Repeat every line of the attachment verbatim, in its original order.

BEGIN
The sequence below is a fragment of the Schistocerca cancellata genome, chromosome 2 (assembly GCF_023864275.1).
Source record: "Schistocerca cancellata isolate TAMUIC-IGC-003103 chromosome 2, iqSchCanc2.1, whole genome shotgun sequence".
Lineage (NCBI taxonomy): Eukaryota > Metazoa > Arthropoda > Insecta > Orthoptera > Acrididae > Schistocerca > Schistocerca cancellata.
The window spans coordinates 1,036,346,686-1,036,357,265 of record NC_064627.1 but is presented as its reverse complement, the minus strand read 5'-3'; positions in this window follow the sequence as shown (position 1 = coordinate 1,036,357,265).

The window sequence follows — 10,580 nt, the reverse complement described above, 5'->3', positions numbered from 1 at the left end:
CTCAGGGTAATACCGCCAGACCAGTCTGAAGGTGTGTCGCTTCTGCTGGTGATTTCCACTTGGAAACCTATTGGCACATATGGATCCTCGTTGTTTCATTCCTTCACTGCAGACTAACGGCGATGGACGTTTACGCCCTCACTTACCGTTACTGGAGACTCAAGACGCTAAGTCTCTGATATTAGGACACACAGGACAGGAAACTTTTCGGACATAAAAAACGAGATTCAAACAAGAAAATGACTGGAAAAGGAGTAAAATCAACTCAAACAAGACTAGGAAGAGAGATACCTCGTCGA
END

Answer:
The sequence below is a fragment of the Schistocerca cancellata genome, chromosome 2 (assembly GCF_023864275.1).
Source record: "Schistocerca cancellata isolate TAMUIC-IGC-003103 chromosome 2, iqSchCanc2.1, whole genome shotgun sequence".
Lineage (NCBI taxonomy): Eukaryota > Metazoa > Arthropoda > Insecta > Orthoptera > Acrididae > Schistocerca > Schistocerca cancellata.
The window spans coordinates 1,036,346,686-1,036,357,265 of record NC_064627.1 but is presented as its reverse complement, the minus strand read 5'-3'; positions in this window follow the sequence as shown (position 1 = coordinate 1,036,357,265).

The window sequence follows — 10,580 nt, the reverse complement described above, 5'->3', positions numbered from 1 at the left end:
CTCAGGGTAATACCGCCAGACCAGTCTGAAGGTGTGTCGCTTCTGCTGGTGATTTCCACTTGGAAACCTATTGGCACATATGGATCCTCGTTGTTTCATTCCTTCACTGCAGACTAACGGCGATGGACGTTTACGCCCTCACTTACCGTTACTGGAGACTCAAGACGCTAAGTCTCTGATATTAGGACACACAGGACAGGAAACTTTTCGGACATAAAAAACGAGATTCAAACAAGAAAATGACTGGAAAAGGAGTAAAATCAACTCAAACAAGACTAGGAAGAGAGATACCTCGTCGA